The Interstate Compact on the Placement of Children (ICPC) applies to any adoption that occurs across state lines. For example, if you live here in Florida, but the child you are adopting lives or is born in Oklahoma, you will need to secure ICPC clearance before you can bring your new child home to Florida with you.
In domestic infant adoption, the ICPC process occurs after the birth of the child, after the birth mother has signed her adoption consent forms that terminate her parental rights and before you return home with your new child.
Bryan McLachlan can help guide you through the ICPC process, and answer any questions you have, so call him at (727) 398-0086, and read on to learn more.
Here’s what the ICPC process will generally look like for your interstate adoption:
- You’ll receive a call that the baby is about to be born and it’s time for you to travel to the hospital.
- After the required waiting period has passed (about 12–72 hours, depending on the state) the birth parents can sign their consent forms to terminate their parental rights.
- The baby is discharged from the hospital and placed into your temporary care, wherever you’re staying near the hospital.
- You’ll remain within the state with your baby while Florida sends your ICPC paperwork to the birth mother’s state.
- The birth mother’s state will review the paperwork, approve it and then send the corresponding ICPC paperwork back to Florida.
- The Florida ICPC office will separately review the paperwork, approve it and then contact the birth mother’s state to let them know that they’ve also approved it.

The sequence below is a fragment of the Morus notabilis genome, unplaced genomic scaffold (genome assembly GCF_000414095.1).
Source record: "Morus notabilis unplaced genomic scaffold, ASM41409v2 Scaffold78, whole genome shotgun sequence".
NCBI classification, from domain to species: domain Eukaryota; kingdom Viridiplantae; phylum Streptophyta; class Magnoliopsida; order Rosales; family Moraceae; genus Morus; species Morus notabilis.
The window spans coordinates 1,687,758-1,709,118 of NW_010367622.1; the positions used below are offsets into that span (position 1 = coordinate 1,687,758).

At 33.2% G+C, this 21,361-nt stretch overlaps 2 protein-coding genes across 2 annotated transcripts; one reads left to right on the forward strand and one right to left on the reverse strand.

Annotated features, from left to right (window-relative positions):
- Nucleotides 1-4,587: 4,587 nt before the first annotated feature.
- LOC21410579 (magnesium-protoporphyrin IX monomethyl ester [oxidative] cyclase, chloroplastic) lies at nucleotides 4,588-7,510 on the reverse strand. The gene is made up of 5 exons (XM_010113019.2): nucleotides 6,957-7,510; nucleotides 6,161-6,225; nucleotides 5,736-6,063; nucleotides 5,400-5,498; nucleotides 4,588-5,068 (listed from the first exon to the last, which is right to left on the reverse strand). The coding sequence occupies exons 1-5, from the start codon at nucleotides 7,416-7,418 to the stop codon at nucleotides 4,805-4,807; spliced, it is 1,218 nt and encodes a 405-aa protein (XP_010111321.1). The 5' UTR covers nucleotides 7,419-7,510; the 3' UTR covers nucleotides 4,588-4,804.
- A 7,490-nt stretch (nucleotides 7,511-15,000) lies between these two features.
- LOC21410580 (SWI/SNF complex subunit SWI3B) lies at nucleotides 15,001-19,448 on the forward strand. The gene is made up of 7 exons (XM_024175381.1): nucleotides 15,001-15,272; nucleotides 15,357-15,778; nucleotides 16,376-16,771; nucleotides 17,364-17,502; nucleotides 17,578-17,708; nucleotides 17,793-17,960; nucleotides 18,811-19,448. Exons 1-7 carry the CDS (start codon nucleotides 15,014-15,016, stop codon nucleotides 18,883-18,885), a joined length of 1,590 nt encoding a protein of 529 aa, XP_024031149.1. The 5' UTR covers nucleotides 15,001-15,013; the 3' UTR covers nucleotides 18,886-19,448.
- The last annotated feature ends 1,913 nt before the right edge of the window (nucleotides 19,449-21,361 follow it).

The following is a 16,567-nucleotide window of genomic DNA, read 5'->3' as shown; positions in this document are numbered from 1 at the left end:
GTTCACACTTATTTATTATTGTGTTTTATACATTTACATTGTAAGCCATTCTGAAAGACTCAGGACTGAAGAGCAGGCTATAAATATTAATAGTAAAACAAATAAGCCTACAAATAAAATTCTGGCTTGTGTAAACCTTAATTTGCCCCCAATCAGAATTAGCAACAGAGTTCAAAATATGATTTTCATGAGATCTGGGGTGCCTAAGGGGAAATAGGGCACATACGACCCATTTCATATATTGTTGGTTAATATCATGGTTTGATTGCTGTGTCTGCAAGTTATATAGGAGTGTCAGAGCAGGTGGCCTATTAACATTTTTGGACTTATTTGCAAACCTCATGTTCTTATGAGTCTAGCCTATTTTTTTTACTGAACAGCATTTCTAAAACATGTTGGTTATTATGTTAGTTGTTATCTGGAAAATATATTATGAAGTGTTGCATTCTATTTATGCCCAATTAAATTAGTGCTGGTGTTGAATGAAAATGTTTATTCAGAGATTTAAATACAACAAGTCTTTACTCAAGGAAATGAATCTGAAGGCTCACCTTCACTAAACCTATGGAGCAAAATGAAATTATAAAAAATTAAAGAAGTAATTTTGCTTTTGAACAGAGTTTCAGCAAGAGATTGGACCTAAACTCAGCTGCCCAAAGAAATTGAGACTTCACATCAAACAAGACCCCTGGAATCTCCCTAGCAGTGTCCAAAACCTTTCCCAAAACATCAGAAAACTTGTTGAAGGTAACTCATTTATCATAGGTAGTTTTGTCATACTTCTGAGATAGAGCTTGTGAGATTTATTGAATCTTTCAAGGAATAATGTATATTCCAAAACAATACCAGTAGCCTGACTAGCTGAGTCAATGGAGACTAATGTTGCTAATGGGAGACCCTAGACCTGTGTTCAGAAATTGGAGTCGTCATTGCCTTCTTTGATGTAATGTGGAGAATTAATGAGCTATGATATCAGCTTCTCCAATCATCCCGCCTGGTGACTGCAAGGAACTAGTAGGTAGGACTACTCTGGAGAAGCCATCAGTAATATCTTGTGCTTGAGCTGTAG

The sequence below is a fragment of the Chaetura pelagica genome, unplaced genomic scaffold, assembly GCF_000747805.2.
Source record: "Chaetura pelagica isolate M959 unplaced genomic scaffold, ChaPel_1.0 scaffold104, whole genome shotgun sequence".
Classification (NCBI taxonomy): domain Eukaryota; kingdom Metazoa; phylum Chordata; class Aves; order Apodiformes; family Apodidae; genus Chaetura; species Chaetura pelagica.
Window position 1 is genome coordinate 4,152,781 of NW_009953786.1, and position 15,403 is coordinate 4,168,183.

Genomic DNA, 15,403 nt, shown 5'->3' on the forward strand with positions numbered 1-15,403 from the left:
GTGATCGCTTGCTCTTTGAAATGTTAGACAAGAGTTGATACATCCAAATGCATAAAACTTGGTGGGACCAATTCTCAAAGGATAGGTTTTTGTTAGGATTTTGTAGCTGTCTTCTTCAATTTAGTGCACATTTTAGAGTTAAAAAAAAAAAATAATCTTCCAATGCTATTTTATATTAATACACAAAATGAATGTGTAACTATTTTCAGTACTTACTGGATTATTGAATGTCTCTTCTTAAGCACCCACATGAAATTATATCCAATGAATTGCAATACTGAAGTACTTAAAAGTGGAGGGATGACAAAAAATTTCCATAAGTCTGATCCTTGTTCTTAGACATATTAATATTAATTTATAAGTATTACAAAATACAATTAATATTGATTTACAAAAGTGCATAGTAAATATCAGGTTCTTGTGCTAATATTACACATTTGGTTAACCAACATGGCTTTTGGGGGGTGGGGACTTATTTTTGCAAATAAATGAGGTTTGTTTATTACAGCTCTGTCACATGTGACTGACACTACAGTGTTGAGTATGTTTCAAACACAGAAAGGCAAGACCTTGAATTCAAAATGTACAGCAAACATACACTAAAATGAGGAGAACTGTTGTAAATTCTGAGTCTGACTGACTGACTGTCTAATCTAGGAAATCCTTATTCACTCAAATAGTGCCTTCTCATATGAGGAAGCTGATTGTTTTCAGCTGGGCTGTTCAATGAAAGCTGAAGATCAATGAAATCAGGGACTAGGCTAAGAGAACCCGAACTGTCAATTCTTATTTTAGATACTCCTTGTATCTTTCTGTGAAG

- The birth mother’s state will then contact Bryan McLachlan to inform him that all the ICPC paperwork has been cleared (or to request any additional information).
- Bryan then contacts you to let you know that you’re free to take your baby home!
If it seems like a lot of extraneous back-and-forth, that’s because it is. Here’s why communication between the two state’s ICPC offices can take a while:
- The ICPC offices and adoptive families aren’t permitted to contact each other directly.
- All communication has to go through your adoption professional. This means that you can’t contact your state’s ICPC office to ask where they’re at in the process. As frustrating as that is, it’s the law, and it’s designed to prevent any kind of influence on the ICPC’s decision.
ICPC exists to ensure that every child adopted across state lines is going to a safe, stable and loving home. Ultimately, it exists for the safety of your new child.
How long does the ICPC process take? It can vary, but you should plan on remaining in the birth mother’s state for 2–3 weeks after the birth of the baby. Here’s why:
- Paperwork can’t be sent to the ICPC offices until the birth mother has signed the consent forms. The birth mother can’t sign the consent forms until the state-mandated waiting period is up. Sometimes her consent isn’t valid until she appears in court to present her consent forms, depending on state law. So it could be a few days before the paperwork can even be sent.
- ICPC paperwork can take several days to be collected and sent (longer if your home study is not fully completed, up-to-date and filed with your adoption professional).